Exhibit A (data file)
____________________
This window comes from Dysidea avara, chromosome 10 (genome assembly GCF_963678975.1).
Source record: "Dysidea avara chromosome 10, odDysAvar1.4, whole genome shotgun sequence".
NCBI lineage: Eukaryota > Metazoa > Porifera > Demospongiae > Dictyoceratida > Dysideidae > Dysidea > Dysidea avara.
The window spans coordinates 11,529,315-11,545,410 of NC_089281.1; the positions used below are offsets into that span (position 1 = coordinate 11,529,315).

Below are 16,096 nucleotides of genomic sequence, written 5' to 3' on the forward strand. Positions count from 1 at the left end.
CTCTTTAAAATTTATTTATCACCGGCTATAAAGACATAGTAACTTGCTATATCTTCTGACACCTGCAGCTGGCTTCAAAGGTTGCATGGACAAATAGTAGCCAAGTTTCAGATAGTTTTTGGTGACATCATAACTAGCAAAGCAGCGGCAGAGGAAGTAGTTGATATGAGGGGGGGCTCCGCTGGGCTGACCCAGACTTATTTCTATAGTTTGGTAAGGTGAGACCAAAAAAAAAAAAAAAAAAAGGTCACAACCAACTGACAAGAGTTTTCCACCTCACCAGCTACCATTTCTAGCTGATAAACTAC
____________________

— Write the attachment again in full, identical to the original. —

This window comes from Dysidea avara, chromosome 10 (genome assembly GCF_963678975.1).
Source record: "Dysidea avara chromosome 10, odDysAvar1.4, whole genome shotgun sequence".
NCBI lineage: Eukaryota > Metazoa > Porifera > Demospongiae > Dictyoceratida > Dysideidae > Dysidea > Dysidea avara.
The window spans coordinates 11,529,315-11,545,410 of NC_089281.1; the positions used below are offsets into that span (position 1 = coordinate 11,529,315).

Below are 16,096 nucleotides of genomic sequence, written 5' to 3' on the forward strand. Positions count from 1 at the left end.
CTCTTTAAAATTTATTTATCACCGGCTATAAAGACATAGTAACTTGCTATATCTTCTGACACCTGCAGCTGGCTTCAAAGGTTGCATGGACAAATAGTAGCCAAGTTTCAGATAGTTTTTGGTGACATCATAACTAGCAAAGCAGCGGCAGAGGAAGTAGTTGATATGAGGGGGGGCTCCGCTGGGCTGACCCAGACTTATTTCTATAGTTTGGTAAGGTGAGACCAAAAAAAAAAAAAAAAAAAGGTCACAACCAACTGACAAGAGTTTTCCACCTCACCAGCTACCATTTCTAGCTGATAAACTAC